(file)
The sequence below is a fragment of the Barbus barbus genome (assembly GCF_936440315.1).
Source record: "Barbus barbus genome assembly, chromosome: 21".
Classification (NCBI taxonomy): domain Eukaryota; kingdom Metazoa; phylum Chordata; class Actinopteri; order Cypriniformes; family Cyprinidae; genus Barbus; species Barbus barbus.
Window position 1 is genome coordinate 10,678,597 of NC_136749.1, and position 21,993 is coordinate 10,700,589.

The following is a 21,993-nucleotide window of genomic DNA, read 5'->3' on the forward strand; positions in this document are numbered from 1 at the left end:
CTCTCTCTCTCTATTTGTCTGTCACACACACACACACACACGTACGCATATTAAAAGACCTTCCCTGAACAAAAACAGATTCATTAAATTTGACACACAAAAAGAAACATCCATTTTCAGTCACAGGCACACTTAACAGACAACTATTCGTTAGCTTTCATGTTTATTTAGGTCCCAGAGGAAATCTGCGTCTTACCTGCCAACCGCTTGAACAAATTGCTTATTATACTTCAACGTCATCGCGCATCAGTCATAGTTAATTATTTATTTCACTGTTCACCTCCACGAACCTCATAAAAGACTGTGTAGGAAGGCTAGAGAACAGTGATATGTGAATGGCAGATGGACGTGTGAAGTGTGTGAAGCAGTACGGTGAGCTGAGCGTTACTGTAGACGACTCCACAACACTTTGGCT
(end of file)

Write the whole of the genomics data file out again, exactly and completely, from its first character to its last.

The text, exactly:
The sequence below is a fragment of the Barbus barbus genome (assembly GCF_936440315.1).
Source record: "Barbus barbus genome assembly, chromosome: 21".
Classification (NCBI taxonomy): domain Eukaryota; kingdom Metazoa; phylum Chordata; class Actinopteri; order Cypriniformes; family Cyprinidae; genus Barbus; species Barbus barbus.
Window position 1 is genome coordinate 10,678,597 of NC_136749.1, and position 21,993 is coordinate 10,700,589.

The following is a 21,993-nucleotide window of genomic DNA, read 5'->3' on the forward strand; positions in this document are numbered from 1 at the left end:
CTCTCTCTCTCTATTTGTCTGTCACACACACACACACACACGTACGCATATTAAAAGACCTTCCCTGAACAAAAACAGATTCATTAAATTTGACACACAAAAAGAAACATCCATTTTCAGTCACAGGCACACTTAACAGACAACTATTCGTTAGCTTTCATGTTTATTTAGGTCCCAGAGGAAATCTGCGTCTTACCTGCCAACCGCTTGAACAAATTGCTTATTATACTTCAACGTCATCGCGCATCAGTCATAGTTAATTATTTATTTCACTGTTCACCTCCACGAACCTCATAAAAGACTGTGTAGGAAGGCTAGAGAACAGTGATATGTGAATGGCAGATGGACGTGTGAAGTGTGTGAAGCAGTACGGTGAGCTGAGCGTTACTGTAGACGACTCCACAACACTTTGGCT